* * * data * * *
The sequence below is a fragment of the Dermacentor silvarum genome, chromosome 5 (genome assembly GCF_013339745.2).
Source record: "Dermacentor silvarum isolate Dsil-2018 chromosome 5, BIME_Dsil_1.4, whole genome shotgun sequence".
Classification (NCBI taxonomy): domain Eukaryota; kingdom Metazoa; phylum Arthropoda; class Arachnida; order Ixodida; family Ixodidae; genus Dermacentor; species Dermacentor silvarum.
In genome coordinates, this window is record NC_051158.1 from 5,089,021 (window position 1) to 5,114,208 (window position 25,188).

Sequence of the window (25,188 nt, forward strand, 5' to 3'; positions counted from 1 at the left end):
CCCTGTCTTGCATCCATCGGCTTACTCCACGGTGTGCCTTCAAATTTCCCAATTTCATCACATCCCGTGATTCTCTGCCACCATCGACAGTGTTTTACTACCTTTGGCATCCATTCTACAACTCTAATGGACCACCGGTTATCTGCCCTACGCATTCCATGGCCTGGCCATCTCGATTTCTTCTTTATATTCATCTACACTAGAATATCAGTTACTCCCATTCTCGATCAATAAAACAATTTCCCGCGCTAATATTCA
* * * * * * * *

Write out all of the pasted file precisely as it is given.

The sequence below is a fragment of the Dermacentor silvarum genome, chromosome 5 (genome assembly GCF_013339745.2).
Source record: "Dermacentor silvarum isolate Dsil-2018 chromosome 5, BIME_Dsil_1.4, whole genome shotgun sequence".
Classification (NCBI taxonomy): domain Eukaryota; kingdom Metazoa; phylum Arthropoda; class Arachnida; order Ixodida; family Ixodidae; genus Dermacentor; species Dermacentor silvarum.
In genome coordinates, this window is record NC_051158.1 from 5,089,021 (window position 1) to 5,114,208 (window position 25,188).

Sequence of the window (25,188 nt, forward strand, 5' to 3'; positions counted from 1 at the left end):
CCCTGTCTTGCATCCATCGGCTTACTCCACGGTGTGCCTTCAAATTTCCCAATTTCATCACATCCCGTGATTCTCTGCCACCATCGACAGTGTTTTACTACCTTTGGCATCCATTCTACAACTCTAATGGACCACCGGTTATCTGCCCTACGCATTCCATGGCCTGGCCATCTCGATTTCTTCTTTATATTCATCTACACTAGAATATCAGTTACTCCCATTCTCGATCAATAAAACAATTTCCCGCGCTAATATTCA